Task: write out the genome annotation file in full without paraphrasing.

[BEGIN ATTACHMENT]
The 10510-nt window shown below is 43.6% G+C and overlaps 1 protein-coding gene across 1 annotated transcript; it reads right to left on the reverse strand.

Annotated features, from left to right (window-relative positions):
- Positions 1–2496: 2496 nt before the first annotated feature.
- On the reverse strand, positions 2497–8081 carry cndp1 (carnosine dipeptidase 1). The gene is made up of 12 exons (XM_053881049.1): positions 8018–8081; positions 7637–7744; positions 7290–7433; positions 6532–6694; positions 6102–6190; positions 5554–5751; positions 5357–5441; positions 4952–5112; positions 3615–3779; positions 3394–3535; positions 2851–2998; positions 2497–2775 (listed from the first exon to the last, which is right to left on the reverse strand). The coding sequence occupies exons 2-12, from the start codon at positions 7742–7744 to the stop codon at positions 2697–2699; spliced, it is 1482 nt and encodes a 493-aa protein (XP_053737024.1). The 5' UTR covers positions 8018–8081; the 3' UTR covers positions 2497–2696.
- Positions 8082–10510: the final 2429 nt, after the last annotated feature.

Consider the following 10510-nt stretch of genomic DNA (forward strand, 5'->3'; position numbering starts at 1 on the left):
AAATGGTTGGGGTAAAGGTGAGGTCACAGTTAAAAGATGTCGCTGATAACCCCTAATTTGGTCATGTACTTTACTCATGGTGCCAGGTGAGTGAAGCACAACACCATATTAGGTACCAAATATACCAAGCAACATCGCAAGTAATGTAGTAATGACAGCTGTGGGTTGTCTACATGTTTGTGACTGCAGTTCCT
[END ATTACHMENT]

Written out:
The 10510-nt window shown below is 43.6% G+C and overlaps 1 protein-coding gene across 1 annotated transcript; it reads right to left on the reverse strand.

Annotated features, from left to right (window-relative positions):
- Positions 1–2496: 2496 nt before the first annotated feature.
- On the reverse strand, positions 2497–8081 carry cndp1 (carnosine dipeptidase 1). The gene is made up of 12 exons (XM_053881049.1): positions 8018–8081; positions 7637–7744; positions 7290–7433; positions 6532–6694; positions 6102–6190; positions 5554–5751; positions 5357–5441; positions 4952–5112; positions 3615–3779; positions 3394–3535; positions 2851–2998; positions 2497–2775 (listed from the first exon to the last, which is right to left on the reverse strand). The coding sequence occupies exons 2-12, from the start codon at positions 7742–7744 to the stop codon at positions 2697–2699; spliced, it is 1482 nt and encodes a 493-aa protein (XP_053737024.1). The 5' UTR covers positions 8018–8081; the 3' UTR covers positions 2497–2696.
- Positions 8082–10510: the final 2429 nt, after the last annotated feature.

Consider the following 10510-nt stretch of genomic DNA (forward strand, 5'->3'; position numbering starts at 1 on the left):
AAATGGTTGGGGTAAAGGTGAGGTCACAGTTAAAAGATGTCGCTGATAACCCCTAATTTGGTCATGTACTTTACTCATGGTGCCAGGTGAGTGAAGCACAACACCATATTAGGTACCAAATATACCAAGCAACATCGCAAGTAATGTAGTAATGACAGCTGTGGGTTGTCTACATGTTTGTGACTGCAGTTCCT